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The Dinwoodie Interview

MICHAEL Stewart is not your average former footballer. He may have become an on-screen sporting pundit, but there the resemblance with most of his former fellow players ends as he has been prepared to wrestle not just with questions about the offside laws, lone strikers and wingbacks but the big political issues of the day.

He left Edinburgh at 16 to join Manchester United, a period of teenage exile which proved to be his political awakening, and when injury foreclosed his playing days and he had returned to his native city he plunged into the Yes campaign in 2014. He was then in contention for being selected as an SNP candidate during the landslide of the following year’s General Election, and his television and radio performances analysing matches recently earned him the accolade of Scottish Football Supporters’ Association pundit of the year.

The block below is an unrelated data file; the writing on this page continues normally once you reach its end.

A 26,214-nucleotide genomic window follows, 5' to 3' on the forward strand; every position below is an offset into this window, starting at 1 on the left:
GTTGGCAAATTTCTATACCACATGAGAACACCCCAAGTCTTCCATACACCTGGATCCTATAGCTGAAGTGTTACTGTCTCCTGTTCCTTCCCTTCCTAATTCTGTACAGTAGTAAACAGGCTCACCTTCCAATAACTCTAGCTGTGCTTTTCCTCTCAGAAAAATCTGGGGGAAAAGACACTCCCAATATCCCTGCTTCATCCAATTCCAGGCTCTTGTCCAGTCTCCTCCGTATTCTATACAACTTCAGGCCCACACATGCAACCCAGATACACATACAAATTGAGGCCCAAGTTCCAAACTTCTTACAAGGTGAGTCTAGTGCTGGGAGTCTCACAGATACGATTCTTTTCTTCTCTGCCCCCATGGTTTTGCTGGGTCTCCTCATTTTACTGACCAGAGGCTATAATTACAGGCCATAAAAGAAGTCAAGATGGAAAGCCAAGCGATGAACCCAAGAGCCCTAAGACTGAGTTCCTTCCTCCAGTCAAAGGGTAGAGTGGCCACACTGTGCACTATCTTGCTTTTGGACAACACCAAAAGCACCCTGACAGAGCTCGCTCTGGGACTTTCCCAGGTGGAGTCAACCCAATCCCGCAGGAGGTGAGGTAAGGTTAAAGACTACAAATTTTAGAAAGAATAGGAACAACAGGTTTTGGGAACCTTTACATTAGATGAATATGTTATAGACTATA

Stewart recalls a wonderful childhood growing up in the Edinburgh suburb of East Craigs, kicking a ball about “morning, noon and night” with his big brother Rory. “It was a great place to be brought up, a very enjoyable childhood”, he recalls. His father was a civil servant working for the Accounts Commission, his mother was an office manager and it was not a political background. He has a vague memory of his father expressing the view that Scotland could not afford to become independent “but he’s a massive Yes supporter now, as are all my family.”

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March 2018 Issue number 39 The only independent Pro Scottish magazine on sale today